“I’d experimented with different lighting, and added a Stage 1 kit and new handlebars, but [the fairing] totally changed the bike. It made me want to take it to another level.” Ng says.
The additions and modifications now number in the dozens. Ng’s “FXRT” now sports such things as front and rear cameras with a controller/viewer on the left handlebar, a plethora of Harley accessories, turn signals in the rear view mirrors, hand guards, lowers, a chopped Tour Pak, CVO saddlebag speakers and a full 600 watt sound system controlled by an iPad, mounted behind the fairing, that also handles maps, music selection and a number of other motorcycle-related apps while on the move. The bike now can easily be mistaken for a CVO FXRT.
The bike looks spectacular in its satin grey finish. “It’s the first Road King I’ve seen with this fairing,” says Ng.
Harley, Harley, Harley
Now, when I started this story, I had no idea it would be all Harley. So, just to change things up, I found a guy who’s doing a nut-and-bolt restoration on … a Harley. But not a regular Harley. It’s a 1968 Harley-Davidson Sprint SS 250 single. Errr, Aermacchi – a Harley from Italy. You see, back in the early ’60s, Harley-Davidson was taking a bit of a beating from the Japanese manufacturers, so the solution was to buy into a company that was already making a small bike and rebrand it. Hence, the 50% interest in Aermacchi that the Motor Company purchased.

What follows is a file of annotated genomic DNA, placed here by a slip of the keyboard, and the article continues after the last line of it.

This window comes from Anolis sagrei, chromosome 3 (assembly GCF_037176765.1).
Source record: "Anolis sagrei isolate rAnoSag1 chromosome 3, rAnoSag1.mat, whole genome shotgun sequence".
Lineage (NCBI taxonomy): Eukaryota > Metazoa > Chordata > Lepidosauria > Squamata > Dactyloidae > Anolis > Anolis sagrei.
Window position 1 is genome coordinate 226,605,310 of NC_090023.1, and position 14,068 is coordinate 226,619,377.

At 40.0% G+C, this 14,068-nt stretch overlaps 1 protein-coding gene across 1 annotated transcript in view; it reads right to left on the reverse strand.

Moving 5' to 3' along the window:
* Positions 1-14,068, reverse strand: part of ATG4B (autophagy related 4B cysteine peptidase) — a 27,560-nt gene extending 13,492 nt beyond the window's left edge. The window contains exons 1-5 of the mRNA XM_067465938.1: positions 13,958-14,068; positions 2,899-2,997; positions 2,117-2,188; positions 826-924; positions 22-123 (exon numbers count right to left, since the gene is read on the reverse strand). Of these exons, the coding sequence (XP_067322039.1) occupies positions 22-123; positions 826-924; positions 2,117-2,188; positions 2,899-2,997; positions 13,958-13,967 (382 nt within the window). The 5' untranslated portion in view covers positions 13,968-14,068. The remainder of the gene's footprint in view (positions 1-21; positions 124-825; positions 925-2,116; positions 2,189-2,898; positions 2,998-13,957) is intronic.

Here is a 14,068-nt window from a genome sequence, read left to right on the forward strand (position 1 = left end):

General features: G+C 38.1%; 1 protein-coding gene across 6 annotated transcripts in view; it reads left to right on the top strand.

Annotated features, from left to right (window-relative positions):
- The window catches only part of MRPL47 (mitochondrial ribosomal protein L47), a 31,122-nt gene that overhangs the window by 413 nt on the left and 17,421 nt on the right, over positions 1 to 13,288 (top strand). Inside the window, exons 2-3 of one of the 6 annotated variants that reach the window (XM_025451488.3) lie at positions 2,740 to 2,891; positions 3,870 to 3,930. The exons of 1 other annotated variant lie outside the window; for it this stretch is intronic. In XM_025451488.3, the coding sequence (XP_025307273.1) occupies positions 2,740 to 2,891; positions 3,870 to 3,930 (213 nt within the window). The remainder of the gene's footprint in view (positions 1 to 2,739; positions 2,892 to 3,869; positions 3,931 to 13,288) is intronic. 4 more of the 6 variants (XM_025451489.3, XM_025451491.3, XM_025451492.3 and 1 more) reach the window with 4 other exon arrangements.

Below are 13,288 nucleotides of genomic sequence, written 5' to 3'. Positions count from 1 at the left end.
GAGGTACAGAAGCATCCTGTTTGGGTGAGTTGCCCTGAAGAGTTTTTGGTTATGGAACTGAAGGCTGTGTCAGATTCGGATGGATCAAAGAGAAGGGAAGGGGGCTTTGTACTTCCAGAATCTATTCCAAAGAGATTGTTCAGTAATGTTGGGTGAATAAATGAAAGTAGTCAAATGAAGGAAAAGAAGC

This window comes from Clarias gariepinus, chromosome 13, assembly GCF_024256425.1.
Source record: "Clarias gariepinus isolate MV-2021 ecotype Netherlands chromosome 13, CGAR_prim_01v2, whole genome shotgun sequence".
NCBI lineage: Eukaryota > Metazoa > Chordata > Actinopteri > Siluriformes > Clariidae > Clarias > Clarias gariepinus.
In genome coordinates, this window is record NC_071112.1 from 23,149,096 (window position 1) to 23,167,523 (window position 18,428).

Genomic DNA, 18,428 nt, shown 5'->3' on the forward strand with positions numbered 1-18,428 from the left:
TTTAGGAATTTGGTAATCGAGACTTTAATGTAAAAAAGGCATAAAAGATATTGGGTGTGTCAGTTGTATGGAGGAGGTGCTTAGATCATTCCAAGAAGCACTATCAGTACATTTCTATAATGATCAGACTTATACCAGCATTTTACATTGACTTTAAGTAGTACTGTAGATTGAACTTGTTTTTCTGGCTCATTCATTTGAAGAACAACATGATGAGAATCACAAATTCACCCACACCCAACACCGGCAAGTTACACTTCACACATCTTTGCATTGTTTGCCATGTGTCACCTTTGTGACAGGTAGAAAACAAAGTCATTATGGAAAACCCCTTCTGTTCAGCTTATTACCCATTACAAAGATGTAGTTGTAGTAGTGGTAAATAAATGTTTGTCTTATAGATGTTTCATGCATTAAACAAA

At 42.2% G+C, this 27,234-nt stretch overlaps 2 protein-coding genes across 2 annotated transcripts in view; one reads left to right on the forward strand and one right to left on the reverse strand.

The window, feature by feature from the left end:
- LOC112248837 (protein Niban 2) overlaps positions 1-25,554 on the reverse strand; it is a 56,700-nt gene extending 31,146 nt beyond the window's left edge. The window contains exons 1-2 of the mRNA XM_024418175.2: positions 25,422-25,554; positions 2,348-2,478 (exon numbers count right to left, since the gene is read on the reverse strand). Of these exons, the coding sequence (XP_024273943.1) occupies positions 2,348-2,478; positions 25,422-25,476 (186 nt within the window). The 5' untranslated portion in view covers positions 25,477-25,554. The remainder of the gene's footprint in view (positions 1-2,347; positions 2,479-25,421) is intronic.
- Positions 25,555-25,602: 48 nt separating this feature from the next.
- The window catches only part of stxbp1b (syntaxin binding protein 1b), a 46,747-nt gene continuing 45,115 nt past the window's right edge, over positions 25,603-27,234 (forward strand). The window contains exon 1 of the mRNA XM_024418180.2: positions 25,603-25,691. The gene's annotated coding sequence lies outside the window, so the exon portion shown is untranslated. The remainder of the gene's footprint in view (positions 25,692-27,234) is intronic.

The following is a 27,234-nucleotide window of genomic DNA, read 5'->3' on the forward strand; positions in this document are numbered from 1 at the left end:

Ryan Gray, a pipeline operator, was given this bike by this father-in-law, who purchased it slightly used for $175 and rode it on a regular basis until a job transfer in 1971. At that point, it went into storage among various family members for decades. When Gray first saw it 10 years ago, it was stored at his grandparents-in law’s place. Subsequently, he saw it again four years ago at an uncle’s. For years, Gray would ask, “What’s happening with the bike?” Finally, in 2017, his father-in-law put him out of his misery and gave the bike to Gray. Within two weeks, Gray had it torn down.
According to Gray, he is “not a mechanic, by any means.” He took his first ride at the age of two and a half on the front of his father’s Honda CX500. “Dad always had bikes, and we’ve been fooling with them since I was 19, although he’s not a mechanic either. It was just something we did to spend time together.”
With the tins painted and most of the needed parts in boxes, Gray just has to get the cylinder bored (due to its slight taper) and a new oversized piston. He has already begun putting the rest of the bike back together.
The common thread here is that each of these builders really didn’t know what they were doing at first, but they knew that trying was worth the effort and were willing to do the research, ask for advice, put in the hours and maybe make some mistakes until they got where they needed to get to. And as a result, they each have a very special ride – built with their own two hands.